My walk did bring some clarity though. First, I knew I would need to apologize to my husband because I hadn’t relayed any of my inner monologue to him and treated him very poorly. Second, I realized that since I wasn’t teaching anymore, I really missed the creative expression I experienced every day in collaboration with my chorus students. It was like a part of who I was had been locked up and needed to be released. The realization of this brought me relief that I had figured out something that was bothering me. I returned home and asked him to forgive me (which he did) and we talked about what I had mulled over on my own. We knew this alone time wouldn’t look like it did prior to kids and playing the piano did not interest me at the time. It could not have anything to do with the internet since it was a trigger for anxiety and panic attacks. It would have to be on the cheap side, shorter in duration, and something that would refresh my soul.
So, my husband encouraged me to pick back up my hobby of sewing. It’s creative with infinite possibilities, practical, and progress can physically be seen. He reminded me that God is a creative god and delights to make things unique and beautiful. I didn’t need to look any further than Genesis 1 for proof of His amazing imagination and expert artistry. He created the sky, the heavens, the earth, the seas, the animals, and humans like me! This attribute for creativity was placed into my DNA when I was intricately woven and wonderfully and fearfully made inside my mother’s womb (Psalm 139:13-14). The desire to create has always been part of who I am. So, I needn’t feel guilty about wanting to express myself in some type of outlet.
Matthew 22:37-39 further convinced me that sewing would be a good outlet. Jesus said “You shall love the Lord your God with all your heart and with all your soul and with all your mind. This is the great and first commandment. And a second is like it: You shall love your neighbor as yourself.” I could listen to sermons while I sewed and I could use the things I made as gifts to bless others. It was a twofer! It was time well-spent learning about God and sewing gifts for others was a tangible way I could love the people in my life.
Thankfully, my husband was supportive and through his exhaustion, found time to watch the kids so that I could have this special time to myself. I would emerge from this hour refreshed by the sermon I listened to and excited to see progress in whatever creation I was working on. This enabled me to resume parenting activities a bit more stable and sane.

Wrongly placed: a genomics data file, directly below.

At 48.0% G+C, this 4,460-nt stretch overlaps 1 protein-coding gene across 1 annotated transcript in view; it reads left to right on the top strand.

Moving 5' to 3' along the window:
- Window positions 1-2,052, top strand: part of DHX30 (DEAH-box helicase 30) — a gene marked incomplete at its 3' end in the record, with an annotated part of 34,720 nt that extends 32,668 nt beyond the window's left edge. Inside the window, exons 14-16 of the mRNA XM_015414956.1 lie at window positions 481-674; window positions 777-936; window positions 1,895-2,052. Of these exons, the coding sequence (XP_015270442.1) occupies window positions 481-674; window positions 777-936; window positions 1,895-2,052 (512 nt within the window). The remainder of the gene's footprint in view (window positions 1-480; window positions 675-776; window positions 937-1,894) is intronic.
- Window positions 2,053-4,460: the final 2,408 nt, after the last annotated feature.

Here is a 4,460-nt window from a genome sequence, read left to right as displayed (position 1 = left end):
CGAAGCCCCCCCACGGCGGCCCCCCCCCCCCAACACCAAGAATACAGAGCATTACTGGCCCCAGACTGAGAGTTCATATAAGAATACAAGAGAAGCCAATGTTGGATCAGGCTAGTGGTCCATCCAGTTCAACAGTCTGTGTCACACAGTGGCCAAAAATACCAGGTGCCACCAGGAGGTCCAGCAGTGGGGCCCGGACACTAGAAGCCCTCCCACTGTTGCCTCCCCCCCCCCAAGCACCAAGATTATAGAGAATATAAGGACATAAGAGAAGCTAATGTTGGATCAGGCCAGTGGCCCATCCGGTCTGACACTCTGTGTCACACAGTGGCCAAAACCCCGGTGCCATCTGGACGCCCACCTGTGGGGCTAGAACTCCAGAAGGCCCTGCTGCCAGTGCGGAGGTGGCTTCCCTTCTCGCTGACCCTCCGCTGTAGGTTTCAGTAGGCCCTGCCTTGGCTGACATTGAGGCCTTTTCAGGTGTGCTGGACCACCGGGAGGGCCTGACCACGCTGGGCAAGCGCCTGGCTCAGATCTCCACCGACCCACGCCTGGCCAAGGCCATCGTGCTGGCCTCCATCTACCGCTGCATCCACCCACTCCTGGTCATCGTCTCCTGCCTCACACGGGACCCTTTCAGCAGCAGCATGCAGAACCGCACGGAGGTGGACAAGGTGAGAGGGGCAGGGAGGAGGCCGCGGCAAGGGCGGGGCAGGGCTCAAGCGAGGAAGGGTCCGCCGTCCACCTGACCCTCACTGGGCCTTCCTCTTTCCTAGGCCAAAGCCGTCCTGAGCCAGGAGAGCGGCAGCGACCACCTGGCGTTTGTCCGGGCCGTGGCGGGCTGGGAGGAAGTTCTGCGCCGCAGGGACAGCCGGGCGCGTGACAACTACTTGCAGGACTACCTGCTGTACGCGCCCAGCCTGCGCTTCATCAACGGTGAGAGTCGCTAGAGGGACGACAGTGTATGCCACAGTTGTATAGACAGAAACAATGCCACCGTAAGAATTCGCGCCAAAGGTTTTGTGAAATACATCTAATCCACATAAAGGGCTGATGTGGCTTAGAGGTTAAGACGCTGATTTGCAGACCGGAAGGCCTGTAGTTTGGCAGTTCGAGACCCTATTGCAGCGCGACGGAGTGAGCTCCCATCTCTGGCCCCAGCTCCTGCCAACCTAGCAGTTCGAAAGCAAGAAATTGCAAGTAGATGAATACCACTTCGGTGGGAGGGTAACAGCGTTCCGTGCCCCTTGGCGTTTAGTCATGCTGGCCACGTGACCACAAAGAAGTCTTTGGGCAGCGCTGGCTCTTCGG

It was during these times of momentarily getting away from being a mother and being refreshed in the word, that I realized how important they were. I realized that if I was spending all of my time and energy doing mom stuff every day, that I was getting my priorities out of order. I needed to stop running on empty, start filling up with the glorious truths of God, and allow His Spirit to work. John 15:5 says something similar: “I am the vine; you are the branches. Whoever abides in me and I in him, he it is that bears much fruit, for apart from me you can do nothing.” No wonder I felt so frazzled trying to take on the all the responsibilities of being a mom without a break! This verse tells me that if we don’t have time with the Lord, we are acting in self-sufficient ways that will only lead to burn out and will not bear fruit. Abiding in Him can only be done by spending alone time with Him, getting to know Him, and listening to Him.
Do you struggle to ask for some time to yourself? Do you feel guilty like I did? Where are those guilty feelings stemming from? Could you redeem that time by doing something to show the Lord that you love Him and get to know Him better?
Still thinking that you can’t implement this? What if you tried to go on a run and pray? Or bake and listen to a sermon? Brainstorm with a loved one if you’re at a loss for ideas and I’d love to hear your thoughts on how you’re navigating and/or you’ve navigated through these waters!